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Samsung denies charging carriers for Android update

Jan 19, 2011 — by LinuxDevices Staff — from the LinuxDevices Archive — 1 views

Samsung has denied rumors that it wants to charge carriers for Android updates, forcing T-Mobile to withhold updates to the Samsung Vibrant. Whatever the case, the Vibrant kerfluffle is one more example of a slow Android update process that is confusing the market, say observers.

Samsung is making news of late, and it's not for the extraordinary sales figures on its line of Android-based Galaxy S handsets. Rumors are being traded across the Internet about the Samsung Vibrant (pictured at right), T-Mobile's Galaxy S handset, have put the phone maker in the hot seat.

AndroidSpin first reported Jan. 12 that Samsung was intentionally not updating the Vibrant's operating system to Android 2.2 — as customers had been promised — for fear that an update would decrease interest in the upcoming Vibrant 4G, a 4G-enabled version of the device that — should some leaked promotional materials prove accurate — could become the fastest device on the T-Mobile network.

A tipster purporting to be a T-Mobile employee, reportedly told AndroidSpin that Samsung was not "allowing" T-Mobile to push out the update over the air. In addition, the source wrote that the original Vibrant can "utilize 4G fully. Yes, fully. Not what they are telling you."

DailyTech added new details to the story Jan. 19, reporting that a class-action lawsuit has been filed against Samsung and T-Mobile, claiming deceptive trade practices, and that — according to a post on XDADevelopers — Samsung "wanted to charge carriers for Android updates on grounds that they added features to devices."

Samsung Mobile, apparently looking to clear up the matter, sent an email to PhoneScoop Jan. 18, saying, "No. Samsung is not charging carriers for Froyo updates to Galaxy S. We hope to have more detail on status shortly. Promise!"

Regarding the cause of the update's delay, a Samsung Mobile spokesperson wrote to CNET Jan. 13 that the update is a complicated matter that the company is working to get right.

With regard to the Froyo update, CNET reported that the spokesperson wrote:

We recently issued the following statement: 'Samsung feels it is important to make the Android 2.2/Froyo upgrade available only after we feel that we can give the millions of U.S. Galaxy S owners a simple and reliable upgrade experience. Due to the complexity and unique functionality of each Galaxy S device, we are performing additional testing and are working to make the Android 2.2/Froyo upgrade available to all U.S. Galaxy S owners, including the Samsung Vibrant, as soon as possible.'

Unfortunately for Vibrant owners, "as soon as possible" is as vague as Samsung's original statement, back during the late-June unveiling of its Galaxy smartphones. At that time Samsung said all the Galaxy S phones would soon receive updates to Android 2.2 — just as competing smartphones, such as the Motorola Droid X and HTC Evo 4G, have.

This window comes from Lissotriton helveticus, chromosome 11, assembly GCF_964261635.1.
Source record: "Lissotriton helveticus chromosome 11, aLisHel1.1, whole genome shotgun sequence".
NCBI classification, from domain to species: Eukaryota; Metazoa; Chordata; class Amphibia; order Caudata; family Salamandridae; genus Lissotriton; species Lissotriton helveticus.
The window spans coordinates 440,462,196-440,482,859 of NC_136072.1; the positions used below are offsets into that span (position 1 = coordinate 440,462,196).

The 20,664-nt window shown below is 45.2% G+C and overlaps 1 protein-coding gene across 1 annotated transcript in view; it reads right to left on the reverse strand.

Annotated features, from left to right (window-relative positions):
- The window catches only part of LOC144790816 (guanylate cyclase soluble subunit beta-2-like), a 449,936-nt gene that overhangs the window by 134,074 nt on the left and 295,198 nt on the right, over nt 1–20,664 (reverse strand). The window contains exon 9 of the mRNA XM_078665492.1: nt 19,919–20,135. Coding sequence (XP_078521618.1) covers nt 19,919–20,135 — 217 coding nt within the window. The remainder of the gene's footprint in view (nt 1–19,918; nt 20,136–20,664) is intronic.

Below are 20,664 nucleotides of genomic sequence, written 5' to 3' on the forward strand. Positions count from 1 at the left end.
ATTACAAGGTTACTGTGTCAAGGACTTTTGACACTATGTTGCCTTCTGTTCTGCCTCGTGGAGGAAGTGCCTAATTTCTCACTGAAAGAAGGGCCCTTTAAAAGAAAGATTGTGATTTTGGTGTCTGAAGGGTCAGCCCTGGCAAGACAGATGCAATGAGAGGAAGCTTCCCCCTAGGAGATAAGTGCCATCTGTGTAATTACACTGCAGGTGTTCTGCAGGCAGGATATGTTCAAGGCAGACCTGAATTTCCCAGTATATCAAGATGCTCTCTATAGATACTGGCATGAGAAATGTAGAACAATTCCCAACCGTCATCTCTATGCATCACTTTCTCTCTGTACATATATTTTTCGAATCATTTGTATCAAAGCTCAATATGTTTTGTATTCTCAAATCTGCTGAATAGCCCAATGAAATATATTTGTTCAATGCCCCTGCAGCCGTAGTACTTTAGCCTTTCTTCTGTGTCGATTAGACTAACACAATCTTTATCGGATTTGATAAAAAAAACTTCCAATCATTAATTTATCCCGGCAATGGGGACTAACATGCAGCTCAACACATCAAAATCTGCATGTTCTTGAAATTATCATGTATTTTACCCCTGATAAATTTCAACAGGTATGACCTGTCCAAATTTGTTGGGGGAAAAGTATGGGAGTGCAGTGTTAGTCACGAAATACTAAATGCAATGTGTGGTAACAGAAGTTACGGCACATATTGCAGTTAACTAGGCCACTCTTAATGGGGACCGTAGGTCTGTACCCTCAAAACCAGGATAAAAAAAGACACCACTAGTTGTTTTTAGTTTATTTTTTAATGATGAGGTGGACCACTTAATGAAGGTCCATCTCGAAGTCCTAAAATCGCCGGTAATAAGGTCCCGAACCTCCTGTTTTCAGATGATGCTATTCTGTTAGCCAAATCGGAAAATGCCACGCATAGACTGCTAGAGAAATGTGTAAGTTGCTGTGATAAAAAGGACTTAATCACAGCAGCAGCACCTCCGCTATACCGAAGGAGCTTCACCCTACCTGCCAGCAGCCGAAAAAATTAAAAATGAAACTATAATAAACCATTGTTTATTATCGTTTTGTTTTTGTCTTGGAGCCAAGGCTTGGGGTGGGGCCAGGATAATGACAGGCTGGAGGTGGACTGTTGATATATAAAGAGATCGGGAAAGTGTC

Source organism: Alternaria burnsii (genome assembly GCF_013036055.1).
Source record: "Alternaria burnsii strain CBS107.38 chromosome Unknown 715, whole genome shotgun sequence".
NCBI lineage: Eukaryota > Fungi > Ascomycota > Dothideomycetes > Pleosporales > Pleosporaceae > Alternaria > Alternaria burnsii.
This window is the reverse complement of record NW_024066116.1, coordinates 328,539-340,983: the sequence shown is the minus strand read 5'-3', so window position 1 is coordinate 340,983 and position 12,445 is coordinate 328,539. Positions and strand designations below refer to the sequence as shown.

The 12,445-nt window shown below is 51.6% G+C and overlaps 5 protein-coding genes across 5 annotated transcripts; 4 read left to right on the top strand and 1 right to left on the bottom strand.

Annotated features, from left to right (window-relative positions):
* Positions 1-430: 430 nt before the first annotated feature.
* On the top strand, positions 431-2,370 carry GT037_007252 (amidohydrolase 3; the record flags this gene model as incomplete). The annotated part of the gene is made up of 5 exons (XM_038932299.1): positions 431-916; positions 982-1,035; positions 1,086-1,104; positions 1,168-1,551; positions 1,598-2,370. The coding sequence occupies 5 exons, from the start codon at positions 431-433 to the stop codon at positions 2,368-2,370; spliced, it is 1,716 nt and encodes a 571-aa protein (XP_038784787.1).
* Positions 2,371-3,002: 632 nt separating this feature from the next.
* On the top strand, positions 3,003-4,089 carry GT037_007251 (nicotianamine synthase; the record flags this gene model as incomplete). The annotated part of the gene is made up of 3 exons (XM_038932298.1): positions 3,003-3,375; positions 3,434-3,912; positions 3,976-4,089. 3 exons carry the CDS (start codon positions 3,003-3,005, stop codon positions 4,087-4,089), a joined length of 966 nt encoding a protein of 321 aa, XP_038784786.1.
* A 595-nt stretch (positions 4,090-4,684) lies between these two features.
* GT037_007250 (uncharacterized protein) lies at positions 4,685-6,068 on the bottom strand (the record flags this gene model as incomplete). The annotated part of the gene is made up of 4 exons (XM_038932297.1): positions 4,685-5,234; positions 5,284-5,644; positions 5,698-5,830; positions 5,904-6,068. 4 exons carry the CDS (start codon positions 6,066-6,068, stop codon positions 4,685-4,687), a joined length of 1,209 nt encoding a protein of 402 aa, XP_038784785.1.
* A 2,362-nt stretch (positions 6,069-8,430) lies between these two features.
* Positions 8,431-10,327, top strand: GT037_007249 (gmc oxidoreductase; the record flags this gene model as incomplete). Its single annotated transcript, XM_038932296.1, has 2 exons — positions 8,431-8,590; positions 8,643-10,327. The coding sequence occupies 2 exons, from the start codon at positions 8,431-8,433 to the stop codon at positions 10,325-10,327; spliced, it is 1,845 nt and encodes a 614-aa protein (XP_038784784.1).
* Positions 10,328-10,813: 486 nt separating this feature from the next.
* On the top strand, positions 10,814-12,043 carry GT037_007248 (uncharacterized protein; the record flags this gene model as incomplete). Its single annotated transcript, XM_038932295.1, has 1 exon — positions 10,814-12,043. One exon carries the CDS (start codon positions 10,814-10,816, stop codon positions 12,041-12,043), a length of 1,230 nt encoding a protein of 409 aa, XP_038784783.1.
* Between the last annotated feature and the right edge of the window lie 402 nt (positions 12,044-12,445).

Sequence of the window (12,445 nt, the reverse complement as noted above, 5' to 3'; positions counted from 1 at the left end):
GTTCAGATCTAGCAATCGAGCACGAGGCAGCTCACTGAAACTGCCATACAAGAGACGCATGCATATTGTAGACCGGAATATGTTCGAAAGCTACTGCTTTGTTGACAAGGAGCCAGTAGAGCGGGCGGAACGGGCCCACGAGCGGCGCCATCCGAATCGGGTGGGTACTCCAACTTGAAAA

While Samsung has enjoyed the spotlight these past few months with the Galaxy S, as well as swift sales of its Galaxy Tab tablet, the update fiasco puts both CNET and DailyTech in mind of previous Samsung antics regarding the Behold II (pictured). According to CNET, Samsung simply "stopped pushing updates after Android OS 1.6."

While the average consumer may forgive or overlook such behavior, if he or she is even aware of it, the media, developers, and early adopters have long memories for such details, writes DailyTech. It continues, "Whatever its reasons for delaying, Samsung is going to have to work extra hard to regain the trust of these three key communities if it plans to make its next venture anywhere near as successful as the Galaxy S line."

Android updates: Too many cooks?

Other observers, meanwhile, note that the Samsung issue is just one of many that delay Android updates. In a ZDNet blog entry entitled "The flawed Android update process; too many cooks", James Kendrick walks the reader through all the modifications that must occur between the time that Google unveils a new Android release and the time it reaches market.

Not only must a host of manufacturers integrate the new code for multiple hardware designs, but many add their own UI layers that must also be configured for the release. In some cases, a second vendor applies their own branding to the phone, and then the carrier must prepare it for its networks, as well as, in many cases, integrating their own UI layers and software add-ons.

Concludes Kendrick: "It is time for Google to take the Apple approach with the iPhone, and take control of the OS back from the OEMs and carriers."

Michelle Maisto is a writer for our sister publication eWEEK.

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